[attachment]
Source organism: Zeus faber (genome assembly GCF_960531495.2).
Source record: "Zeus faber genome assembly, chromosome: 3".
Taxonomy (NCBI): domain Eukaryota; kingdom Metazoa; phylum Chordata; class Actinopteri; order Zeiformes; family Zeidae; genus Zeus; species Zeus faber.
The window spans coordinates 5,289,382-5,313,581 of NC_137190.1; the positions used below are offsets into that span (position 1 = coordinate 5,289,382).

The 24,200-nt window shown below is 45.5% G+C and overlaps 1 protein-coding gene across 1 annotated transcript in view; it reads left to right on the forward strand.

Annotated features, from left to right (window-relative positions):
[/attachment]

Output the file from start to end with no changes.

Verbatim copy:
Source organism: Zeus faber (genome assembly GCF_960531495.2).
Source record: "Zeus faber genome assembly, chromosome: 3".
Taxonomy (NCBI): domain Eukaryota; kingdom Metazoa; phylum Chordata; class Actinopteri; order Zeiformes; family Zeidae; genus Zeus; species Zeus faber.
The window spans coordinates 5,289,382-5,313,581 of NC_137190.1; the positions used below are offsets into that span (position 1 = coordinate 5,289,382).

The 24,200-nt window shown below is 45.5% G+C and overlaps 1 protein-coding gene across 1 annotated transcript in view; it reads left to right on the forward strand.

Annotated features, from left to right (window-relative positions):